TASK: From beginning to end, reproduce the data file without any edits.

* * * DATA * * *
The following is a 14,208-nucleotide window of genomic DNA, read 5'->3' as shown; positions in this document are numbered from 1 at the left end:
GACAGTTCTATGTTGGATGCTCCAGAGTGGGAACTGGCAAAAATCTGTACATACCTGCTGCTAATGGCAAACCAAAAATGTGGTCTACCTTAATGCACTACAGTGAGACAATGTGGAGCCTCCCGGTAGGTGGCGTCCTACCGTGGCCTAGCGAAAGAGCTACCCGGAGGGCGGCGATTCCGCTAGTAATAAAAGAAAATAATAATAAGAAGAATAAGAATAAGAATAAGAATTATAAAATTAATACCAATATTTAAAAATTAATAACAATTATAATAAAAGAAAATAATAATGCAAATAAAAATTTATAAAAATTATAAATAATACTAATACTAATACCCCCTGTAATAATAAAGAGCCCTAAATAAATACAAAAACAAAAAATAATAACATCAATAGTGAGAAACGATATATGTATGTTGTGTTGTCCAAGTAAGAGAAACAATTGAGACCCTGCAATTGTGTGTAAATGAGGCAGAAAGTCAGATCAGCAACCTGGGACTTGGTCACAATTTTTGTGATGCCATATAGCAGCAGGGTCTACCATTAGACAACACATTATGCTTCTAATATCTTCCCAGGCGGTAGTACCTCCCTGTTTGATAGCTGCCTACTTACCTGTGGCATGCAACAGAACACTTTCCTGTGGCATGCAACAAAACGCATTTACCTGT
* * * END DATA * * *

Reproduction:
The following is a 14,208-nucleotide window of genomic DNA, read 5'->3' as shown; positions in this document are numbered from 1 at the left end:
GACAGTTCTATGTTGGATGCTCCAGAGTGGGAACTGGCAAAAATCTGTACATACCTGCTGCTAATGGCAAACCAAAAATGTGGTCTACCTTAATGCACTACAGTGAGACAATGTGGAGCCTCCCGGTAGGTGGCGTCCTACCGTGGCCTAGCGAAAGAGCTACCCGGAGGGCGGCGATTCCGCTAGTAATAAAAGAAAATAATAATAAGAAGAATAAGAATAAGAATAAGAATTATAAAATTAATACCAATATTTAAAAATTAATAACAATTATAATAAAAGAAAATAATAATGCAAATAAAAATTTATAAAAATTATAAATAATACTAATACTAATACCCCCTGTAATAATAAAGAGCCCTAAATAAATACAAAAACAAAAAATAATAACATCAATAGTGAGAAACGATATATGTATGTTGTGTTGTCCAAGTAAGAGAAACAATTGAGACCCTGCAATTGTGTGTAAATGAGGCAGAAAGTCAGATCAGCAACCTGGGACTTGGTCACAATTTTTGTGATGCCATATAGCAGCAGGGTCTACCATTAGACAACACATTATGCTTCTAATATCTTCCCAGGCGGTAGTACCTCCCTGTTTGATAGCTGCCTACTTACCTGTGGCATGCAACAGAACACTTTCCTGTGGCATGCAACAAAACGCATTTACCTGT